Early on in the Ron Frick film Baraka there is a collage of moving images taken in Kathmandu as the sun is rising outside of a temple. There is a woman sweeping, the dust spreading out around her catching the first light of day. I was reminded of this image when I first saw Julie Crow’s broom that is on display tonight in the Tools Exhibit at Big Car Service Center. The show also includes tools used by two photographers, a carpenter, a teacher, a writer, a frame maker, two artists, and others.
When Rebecca and I first discussed this show we originally thought of some vast display of objects filling up the warehouse-like space at Big Car. There was this sense that the “idea” of tools operates like some gigantic, invisible magnet drawing in metallic instruments from all directions. What we discovered was something very different. We reconfirmed real tools do exist. But more importantly these objects hold great power for their current owners.
I write the words “current owners” because there is a strong sense, in all the tools in the show, that a hand-me-down process is central to the power contained in these things. Many of our Tools Artists speak about a parent or grandparent. Time, history, and the memory of specific actions anchored in a skill are all referenced in these entries. The submissions caused us to rethink and redraw the map in our heads for this show. The conceptual space occupied by this event is one of colliding stories and life lessons. When it comes to tools, it appears, there is no small talk.
During the development of Tools Big Car announced its plans to leave the space at 38th and Lafayette Road. This place is hallowed ground for both Rebecca and I. She grew up down the street in Eagledale. And I remember sitting, near this spot, on the open tailgate of my parents’ station wagon, in the early 1960s, eating take out with my family and watching the movie across the street at the Lafayette Road Drive In. Her parents worked and raised a family. My parents worked and raised a family. Both of our lives growing up were littered with landscapes of interrelated tools – some different, some the same, many forgotten, until now.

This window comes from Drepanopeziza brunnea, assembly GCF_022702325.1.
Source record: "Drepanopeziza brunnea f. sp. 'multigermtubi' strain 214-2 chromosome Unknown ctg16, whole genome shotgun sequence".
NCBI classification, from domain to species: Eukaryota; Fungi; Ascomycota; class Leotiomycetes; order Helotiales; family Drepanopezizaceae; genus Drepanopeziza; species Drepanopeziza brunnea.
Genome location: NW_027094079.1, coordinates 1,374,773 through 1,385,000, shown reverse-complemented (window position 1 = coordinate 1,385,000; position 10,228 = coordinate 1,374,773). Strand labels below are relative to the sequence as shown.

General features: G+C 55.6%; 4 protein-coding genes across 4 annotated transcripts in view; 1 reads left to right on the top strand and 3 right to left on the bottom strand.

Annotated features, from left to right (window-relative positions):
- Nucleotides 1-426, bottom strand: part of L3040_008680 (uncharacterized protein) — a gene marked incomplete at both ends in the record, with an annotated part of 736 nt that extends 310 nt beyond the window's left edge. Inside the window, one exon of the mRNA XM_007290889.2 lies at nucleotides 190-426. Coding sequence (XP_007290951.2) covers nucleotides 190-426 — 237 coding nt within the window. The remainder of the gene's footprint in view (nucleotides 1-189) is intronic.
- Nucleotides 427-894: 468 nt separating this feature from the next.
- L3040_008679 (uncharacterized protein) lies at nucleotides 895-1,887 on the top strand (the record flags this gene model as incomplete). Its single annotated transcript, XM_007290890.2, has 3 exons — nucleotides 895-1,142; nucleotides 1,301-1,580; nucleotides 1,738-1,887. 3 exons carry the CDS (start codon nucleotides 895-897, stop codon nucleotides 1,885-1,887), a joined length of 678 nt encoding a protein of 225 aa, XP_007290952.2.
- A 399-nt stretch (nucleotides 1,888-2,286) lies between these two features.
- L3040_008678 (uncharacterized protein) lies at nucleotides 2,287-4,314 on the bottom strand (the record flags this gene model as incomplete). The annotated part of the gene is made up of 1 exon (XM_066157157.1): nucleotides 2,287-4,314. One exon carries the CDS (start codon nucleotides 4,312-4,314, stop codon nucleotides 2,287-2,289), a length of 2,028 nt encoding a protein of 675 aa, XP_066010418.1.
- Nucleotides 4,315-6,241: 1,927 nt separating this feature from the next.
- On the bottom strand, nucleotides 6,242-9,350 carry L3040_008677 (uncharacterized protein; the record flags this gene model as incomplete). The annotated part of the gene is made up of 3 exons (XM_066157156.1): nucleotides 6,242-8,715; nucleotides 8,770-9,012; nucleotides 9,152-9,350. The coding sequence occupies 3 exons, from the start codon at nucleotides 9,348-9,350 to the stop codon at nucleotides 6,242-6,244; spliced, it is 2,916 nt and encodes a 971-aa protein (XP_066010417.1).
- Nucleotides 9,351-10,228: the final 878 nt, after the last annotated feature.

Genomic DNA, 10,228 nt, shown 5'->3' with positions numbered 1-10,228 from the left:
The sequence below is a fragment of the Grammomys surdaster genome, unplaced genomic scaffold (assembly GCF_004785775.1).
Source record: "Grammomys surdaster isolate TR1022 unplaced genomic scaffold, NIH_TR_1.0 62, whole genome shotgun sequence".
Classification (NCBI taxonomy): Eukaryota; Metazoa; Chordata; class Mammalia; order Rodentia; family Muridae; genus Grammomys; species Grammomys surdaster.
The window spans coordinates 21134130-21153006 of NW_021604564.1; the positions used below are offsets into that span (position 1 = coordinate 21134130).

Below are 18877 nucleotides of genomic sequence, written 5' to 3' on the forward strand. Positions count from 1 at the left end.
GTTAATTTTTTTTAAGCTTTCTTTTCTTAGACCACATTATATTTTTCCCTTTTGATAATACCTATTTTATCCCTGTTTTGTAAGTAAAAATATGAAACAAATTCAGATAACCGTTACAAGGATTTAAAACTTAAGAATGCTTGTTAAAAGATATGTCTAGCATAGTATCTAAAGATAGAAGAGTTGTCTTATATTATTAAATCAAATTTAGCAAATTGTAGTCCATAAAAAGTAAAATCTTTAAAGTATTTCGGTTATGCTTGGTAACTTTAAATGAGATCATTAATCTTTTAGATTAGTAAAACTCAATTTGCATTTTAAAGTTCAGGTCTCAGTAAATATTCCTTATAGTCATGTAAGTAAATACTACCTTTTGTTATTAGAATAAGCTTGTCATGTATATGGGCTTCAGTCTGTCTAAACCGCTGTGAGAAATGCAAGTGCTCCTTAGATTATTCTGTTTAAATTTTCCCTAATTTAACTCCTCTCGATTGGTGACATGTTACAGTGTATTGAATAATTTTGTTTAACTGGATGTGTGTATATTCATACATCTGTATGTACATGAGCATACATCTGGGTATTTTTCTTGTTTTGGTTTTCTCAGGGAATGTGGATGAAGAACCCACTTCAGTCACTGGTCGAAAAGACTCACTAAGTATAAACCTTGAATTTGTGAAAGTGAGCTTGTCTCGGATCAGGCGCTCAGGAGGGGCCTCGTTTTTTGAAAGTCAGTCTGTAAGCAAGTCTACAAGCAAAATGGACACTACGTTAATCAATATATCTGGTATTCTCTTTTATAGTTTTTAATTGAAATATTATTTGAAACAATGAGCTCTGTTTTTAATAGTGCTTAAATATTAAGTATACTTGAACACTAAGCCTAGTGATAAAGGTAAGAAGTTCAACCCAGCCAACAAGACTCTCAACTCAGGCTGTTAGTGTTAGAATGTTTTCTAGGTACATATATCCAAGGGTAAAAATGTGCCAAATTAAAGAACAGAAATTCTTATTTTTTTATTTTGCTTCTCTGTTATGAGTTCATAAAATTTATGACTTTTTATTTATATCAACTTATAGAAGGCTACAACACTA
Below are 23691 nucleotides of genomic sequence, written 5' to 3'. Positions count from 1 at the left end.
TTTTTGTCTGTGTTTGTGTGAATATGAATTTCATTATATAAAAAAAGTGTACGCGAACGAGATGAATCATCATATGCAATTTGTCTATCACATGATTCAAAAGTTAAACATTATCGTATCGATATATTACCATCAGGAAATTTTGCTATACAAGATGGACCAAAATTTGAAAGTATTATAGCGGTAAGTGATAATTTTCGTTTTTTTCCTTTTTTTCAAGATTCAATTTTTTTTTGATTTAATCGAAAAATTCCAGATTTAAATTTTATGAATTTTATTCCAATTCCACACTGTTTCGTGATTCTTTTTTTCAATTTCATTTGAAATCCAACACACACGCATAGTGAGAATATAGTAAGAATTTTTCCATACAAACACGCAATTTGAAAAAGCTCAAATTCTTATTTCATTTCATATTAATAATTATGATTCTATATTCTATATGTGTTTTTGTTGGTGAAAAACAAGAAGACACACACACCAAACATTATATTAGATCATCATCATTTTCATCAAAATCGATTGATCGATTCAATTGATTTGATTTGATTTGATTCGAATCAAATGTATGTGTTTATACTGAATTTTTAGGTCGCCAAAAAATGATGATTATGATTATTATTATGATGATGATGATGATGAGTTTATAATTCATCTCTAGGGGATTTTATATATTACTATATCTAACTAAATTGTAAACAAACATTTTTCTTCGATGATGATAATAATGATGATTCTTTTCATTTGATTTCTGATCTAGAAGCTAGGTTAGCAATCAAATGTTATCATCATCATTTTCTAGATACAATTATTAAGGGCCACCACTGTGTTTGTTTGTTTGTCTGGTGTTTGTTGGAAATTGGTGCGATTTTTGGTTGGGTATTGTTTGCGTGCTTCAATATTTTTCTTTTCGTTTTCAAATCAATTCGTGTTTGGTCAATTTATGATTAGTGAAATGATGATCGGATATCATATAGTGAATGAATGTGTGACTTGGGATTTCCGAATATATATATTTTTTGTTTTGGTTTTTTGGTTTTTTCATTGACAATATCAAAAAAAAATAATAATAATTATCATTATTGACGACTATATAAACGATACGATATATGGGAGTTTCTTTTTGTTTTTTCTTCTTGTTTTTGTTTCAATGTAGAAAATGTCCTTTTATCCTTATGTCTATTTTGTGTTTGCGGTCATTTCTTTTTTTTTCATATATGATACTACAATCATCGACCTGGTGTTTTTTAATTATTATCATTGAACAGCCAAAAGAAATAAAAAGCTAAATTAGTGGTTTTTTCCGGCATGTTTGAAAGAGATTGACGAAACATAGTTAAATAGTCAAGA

As we installed the exhibit for tonight’s opening the folks at Big Car have been packing up, organizing stuff, making piles, and getting ready for their move. Everywhere you look in Big Car you will find a tool of one type or another – here is a HB pencil Anne Laker let me borrow to mark out the center point along the gallery wall. (I left it in my ear and I need to return it to her.) Here the shovels, pitch forks, and rakes look as if they belong more to the earth than to any one individual. (The garden beds outside are all being hauled to other locations.) There is an old hand truck that appears and disappears like a phantom from another era. Many of these objects feel as if they belong to the writer, the poet, or the artist named “Anonymous”.
Through our work for this show Rebecca and I discovered that tools operate on both the highly personal and the highly anonymous levels. They “belong” to us for a time and then they are hauled off to other scattered locations and “current owners”. It’s too bad that each tool doesn’t come with its own list of hyperlinks so that whenever we get lost in our own troubles we could just click on one of them to remind us of how the human world is made – one broom sweeping at a time.
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